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Data from: Panderodus from the Waukesha lagerstätte of Wisconsin, USA: the anatomy of primitive macrophagous vertebrate predators

Citation

Murdock, Duncan; Smith, Paul (2021), Data from: Panderodus from the Waukesha lagerstätte of Wisconsin, USA: the anatomy of primitive macrophagous vertebrate predators, Dryad, Dataset, https://doi.org/10.5061/dryad.0p2ngf20z

Abstract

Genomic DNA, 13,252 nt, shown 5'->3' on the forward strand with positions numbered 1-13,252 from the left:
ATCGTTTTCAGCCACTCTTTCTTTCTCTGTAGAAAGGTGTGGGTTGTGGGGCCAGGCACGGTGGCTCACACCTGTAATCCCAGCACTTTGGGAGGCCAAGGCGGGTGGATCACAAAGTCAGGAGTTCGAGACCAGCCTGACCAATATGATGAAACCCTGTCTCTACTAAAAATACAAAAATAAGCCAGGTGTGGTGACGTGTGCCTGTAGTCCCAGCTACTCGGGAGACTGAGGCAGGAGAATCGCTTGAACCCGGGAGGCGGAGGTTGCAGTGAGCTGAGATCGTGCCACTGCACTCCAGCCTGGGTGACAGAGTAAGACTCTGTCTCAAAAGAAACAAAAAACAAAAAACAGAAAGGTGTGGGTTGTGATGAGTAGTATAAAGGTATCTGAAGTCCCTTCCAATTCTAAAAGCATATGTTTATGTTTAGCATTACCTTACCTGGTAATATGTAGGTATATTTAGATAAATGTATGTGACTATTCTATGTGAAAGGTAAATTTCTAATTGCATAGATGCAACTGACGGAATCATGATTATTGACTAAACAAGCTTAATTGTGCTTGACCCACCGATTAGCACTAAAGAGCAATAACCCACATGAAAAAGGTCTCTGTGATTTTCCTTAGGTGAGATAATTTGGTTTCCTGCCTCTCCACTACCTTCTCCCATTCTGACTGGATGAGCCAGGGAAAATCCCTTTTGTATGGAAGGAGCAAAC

Conodonts are an extinct group of early vertebrates. Articulated fossils of their feeding apparatus (‘natural assemblages’) are rare, and preserved soft tissues vanishingly so. Here, a primitive conodont with preserved soft tissues is redescribed from the Waukesha Lagerstätte of Wisconsin, USA. Although the feeding apparatus of derived prioniodontid conodonts is well understood, together with the homologies between taxa, the same is not true of more primitive conodonts that have apparatuses composed entirely of coniform elements. The new data provide insight to the long-term problem of determining homology across different types of conodont feeding apparatus. The Waukesha Panderodus preserves an almost complete apparatus and comprises two parallel rows of elements that occluded across the sagittal plane. A pair of M elements lies at the rostral end of the apparatus, with four pairs of S elements located immediately caudal to them. Three pairs of P elements are identified at the caudal end of the apparatus, for the first time in a primitive conodont with coniform elements. A symmetrical S0 element is located on the midline between the M–S and P suites and provides the key for establishing homology with more derived ramiform–pectiniform apparatuses. The exceptional preservation reveals cartilaginous supports for the elements that inserted into their basal cavities. The trunk of the animal is poorly preserved but was dorso-ventrally flattened in life with transverse myomeres containing muscle fibrils. Overall, the specimen shows that Panderodus was a macrophagous feeder and provides an insight to the functional anatomy of early vertebrate predation.